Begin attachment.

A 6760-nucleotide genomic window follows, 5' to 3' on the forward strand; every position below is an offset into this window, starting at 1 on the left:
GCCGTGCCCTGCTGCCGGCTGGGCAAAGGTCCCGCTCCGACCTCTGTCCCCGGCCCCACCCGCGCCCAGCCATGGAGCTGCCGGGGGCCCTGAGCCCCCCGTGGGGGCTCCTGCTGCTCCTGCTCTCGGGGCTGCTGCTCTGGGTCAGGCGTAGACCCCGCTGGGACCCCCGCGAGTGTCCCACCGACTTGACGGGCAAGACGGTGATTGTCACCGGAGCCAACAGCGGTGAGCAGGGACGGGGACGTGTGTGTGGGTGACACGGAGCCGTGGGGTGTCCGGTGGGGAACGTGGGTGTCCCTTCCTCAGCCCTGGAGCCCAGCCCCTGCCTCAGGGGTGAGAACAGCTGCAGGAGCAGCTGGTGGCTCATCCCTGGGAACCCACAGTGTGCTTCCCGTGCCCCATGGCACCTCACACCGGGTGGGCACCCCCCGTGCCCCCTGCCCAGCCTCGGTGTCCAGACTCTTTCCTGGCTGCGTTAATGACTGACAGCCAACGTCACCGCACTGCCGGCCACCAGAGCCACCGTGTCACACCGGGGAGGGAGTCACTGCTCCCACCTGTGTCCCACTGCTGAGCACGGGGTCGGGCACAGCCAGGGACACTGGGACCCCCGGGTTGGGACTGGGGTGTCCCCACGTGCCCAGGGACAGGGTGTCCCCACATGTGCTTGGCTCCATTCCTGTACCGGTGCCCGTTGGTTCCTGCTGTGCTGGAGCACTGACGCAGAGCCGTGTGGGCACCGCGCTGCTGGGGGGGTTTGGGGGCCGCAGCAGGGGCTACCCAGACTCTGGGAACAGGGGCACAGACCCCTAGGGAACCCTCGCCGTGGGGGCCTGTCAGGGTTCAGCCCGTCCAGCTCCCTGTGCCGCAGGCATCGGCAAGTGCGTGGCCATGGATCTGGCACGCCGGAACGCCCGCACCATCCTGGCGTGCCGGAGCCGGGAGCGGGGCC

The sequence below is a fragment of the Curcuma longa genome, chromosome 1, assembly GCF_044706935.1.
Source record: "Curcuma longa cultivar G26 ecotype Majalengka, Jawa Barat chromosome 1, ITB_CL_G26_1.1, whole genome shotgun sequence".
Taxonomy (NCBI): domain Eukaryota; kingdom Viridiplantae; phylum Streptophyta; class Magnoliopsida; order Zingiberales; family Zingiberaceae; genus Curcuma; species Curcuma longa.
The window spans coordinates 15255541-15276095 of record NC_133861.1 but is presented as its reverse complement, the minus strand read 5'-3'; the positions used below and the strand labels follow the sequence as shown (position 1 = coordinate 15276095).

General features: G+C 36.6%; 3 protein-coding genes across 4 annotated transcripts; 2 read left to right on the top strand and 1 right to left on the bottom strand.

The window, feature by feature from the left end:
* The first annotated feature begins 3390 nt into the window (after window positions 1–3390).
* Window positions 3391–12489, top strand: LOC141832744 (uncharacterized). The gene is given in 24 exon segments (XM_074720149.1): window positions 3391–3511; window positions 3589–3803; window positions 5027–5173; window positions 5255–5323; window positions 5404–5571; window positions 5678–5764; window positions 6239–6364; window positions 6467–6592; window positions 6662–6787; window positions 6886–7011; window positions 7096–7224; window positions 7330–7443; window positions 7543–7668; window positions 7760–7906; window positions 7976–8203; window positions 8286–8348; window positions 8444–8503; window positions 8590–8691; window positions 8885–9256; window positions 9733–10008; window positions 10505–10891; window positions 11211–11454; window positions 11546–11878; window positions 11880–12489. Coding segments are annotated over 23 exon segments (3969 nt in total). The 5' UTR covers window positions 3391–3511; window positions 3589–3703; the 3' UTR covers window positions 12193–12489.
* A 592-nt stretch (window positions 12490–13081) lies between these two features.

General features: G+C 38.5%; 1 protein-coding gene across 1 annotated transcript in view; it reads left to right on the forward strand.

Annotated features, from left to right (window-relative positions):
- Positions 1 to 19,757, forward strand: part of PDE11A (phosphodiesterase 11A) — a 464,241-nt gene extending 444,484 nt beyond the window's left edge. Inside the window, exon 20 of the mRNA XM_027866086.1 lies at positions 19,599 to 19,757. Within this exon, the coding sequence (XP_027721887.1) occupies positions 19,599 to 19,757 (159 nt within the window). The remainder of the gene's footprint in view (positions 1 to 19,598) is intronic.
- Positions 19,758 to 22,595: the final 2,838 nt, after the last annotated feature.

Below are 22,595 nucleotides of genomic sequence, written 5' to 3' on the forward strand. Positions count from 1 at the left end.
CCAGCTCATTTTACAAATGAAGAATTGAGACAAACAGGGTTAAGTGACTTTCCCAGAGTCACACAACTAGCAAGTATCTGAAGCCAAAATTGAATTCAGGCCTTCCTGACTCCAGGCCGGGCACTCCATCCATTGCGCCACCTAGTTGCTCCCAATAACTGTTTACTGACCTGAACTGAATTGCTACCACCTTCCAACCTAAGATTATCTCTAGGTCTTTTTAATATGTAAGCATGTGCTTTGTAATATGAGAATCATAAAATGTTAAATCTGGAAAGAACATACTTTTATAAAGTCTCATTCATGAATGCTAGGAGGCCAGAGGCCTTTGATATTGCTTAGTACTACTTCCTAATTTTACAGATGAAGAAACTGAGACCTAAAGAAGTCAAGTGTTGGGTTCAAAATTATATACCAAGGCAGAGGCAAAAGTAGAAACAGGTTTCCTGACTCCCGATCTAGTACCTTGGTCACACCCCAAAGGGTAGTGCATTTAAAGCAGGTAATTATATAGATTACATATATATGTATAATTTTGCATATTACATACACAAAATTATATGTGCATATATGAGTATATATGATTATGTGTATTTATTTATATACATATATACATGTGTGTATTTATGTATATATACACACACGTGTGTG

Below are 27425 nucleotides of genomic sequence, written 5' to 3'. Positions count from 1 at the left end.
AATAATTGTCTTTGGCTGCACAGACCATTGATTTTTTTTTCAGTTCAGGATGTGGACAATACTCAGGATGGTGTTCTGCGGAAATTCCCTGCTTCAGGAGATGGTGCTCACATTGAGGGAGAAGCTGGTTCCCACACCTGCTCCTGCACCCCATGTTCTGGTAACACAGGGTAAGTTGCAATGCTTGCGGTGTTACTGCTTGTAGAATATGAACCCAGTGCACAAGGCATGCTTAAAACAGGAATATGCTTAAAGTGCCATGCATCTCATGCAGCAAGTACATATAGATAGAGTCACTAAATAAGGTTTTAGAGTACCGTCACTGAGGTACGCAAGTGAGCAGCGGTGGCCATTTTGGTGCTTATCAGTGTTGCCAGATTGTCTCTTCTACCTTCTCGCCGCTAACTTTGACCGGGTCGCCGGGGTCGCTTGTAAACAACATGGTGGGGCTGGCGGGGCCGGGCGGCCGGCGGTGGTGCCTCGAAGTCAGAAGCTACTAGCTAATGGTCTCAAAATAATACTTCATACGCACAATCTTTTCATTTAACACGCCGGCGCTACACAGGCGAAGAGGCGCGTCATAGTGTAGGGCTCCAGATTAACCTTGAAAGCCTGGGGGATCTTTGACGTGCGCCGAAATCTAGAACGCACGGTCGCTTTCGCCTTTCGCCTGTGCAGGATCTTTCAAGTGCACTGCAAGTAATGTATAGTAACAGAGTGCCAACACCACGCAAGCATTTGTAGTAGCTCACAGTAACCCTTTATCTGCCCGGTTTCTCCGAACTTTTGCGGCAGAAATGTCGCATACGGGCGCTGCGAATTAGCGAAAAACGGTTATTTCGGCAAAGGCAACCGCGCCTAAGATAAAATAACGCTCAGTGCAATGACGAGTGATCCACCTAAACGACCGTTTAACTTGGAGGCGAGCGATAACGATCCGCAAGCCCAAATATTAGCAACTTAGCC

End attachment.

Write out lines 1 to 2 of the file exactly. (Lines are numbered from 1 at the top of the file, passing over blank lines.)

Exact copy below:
A 6760-nucleotide genomic window follows, 5' to 3' on the forward strand; every position below is an offset into this window, starting at 1 on the left:
GCCGTGCCCTGCTGCCGGCTGGGCAAAGGTCCCGCTCCGACCTCTGTCCCCGGCCCCACCCGCGCCCAGCCATGGAGCTGCCGGGGGCCCTGAGCCCCCCGTGGGGGCTCCTGCTGCTCCTGCTCTCGGGGCTGCTGCTCTGGGTCAGGCGTAGACCCCGCTGGGACCCCCGCGAGTGTCCCACCGACTTGACGGGCAAGACGGTGATTGTCACCGGAGCCAACAGCGGTGAGCAGGGACGGGGACGTGTGTGTGGGTGACACGGAGCCGTGGGGTGTCCGGTGGGGAACGTGGGTGTCCCTTCCTCAGCCCTGGAGCCCAGCCCCTGCCTCAGGGGTGAGAACAGCTGCAGGAGCAGCTGGTGGCTCATCCCTGGGAACCCACAGTGTGCTTCCCGTGCCCCATGGCACCTCACACCGGGTGGGCACCCCCCGTGCCCCCTGCCCAGCCTCGGTGTCCAGACTCTTTCCTGGCTGCGTTAATGACTGACAGCCAACGTCACCGCACTGCCGGCCACCAGAGCCACCGTGTCACACCGGGGAGGGAGTCACTGCTCCCACCTGTGTCCCACTGCTGAGCACGGGGTCGGGCACAGCCAGGGACACTGGGACCCCCGGGTTGGGACTGGGGTGTCCCCACGTGCCCAGGGACAGGGTGTCCCCACATGTGCTTGGCTCCATTCCTGTACCGGTGCCCGTTGGTTCCTGCTGTGCTGGAGCACTGACGCAGAGCCGTGTGGGCACCGCGCTGCTGGGGGGGTTTGGGGGCCGCAGCAGGGGCTACCCAGACTCTGGGAACAGGGGCACAGACCCCTAGGGAACCCTCGCCGTGGGGGCCTGTCAGGGTTCAGCCCGTCCAGCTCCCTGTGCCGCAGGCATCGGCAAGTGCGTGGCCATGGATCTGGCACGCCGGAACGCCCGCACCATCCTGGCGTGCCGGAGCCGGGAGCGGGGCC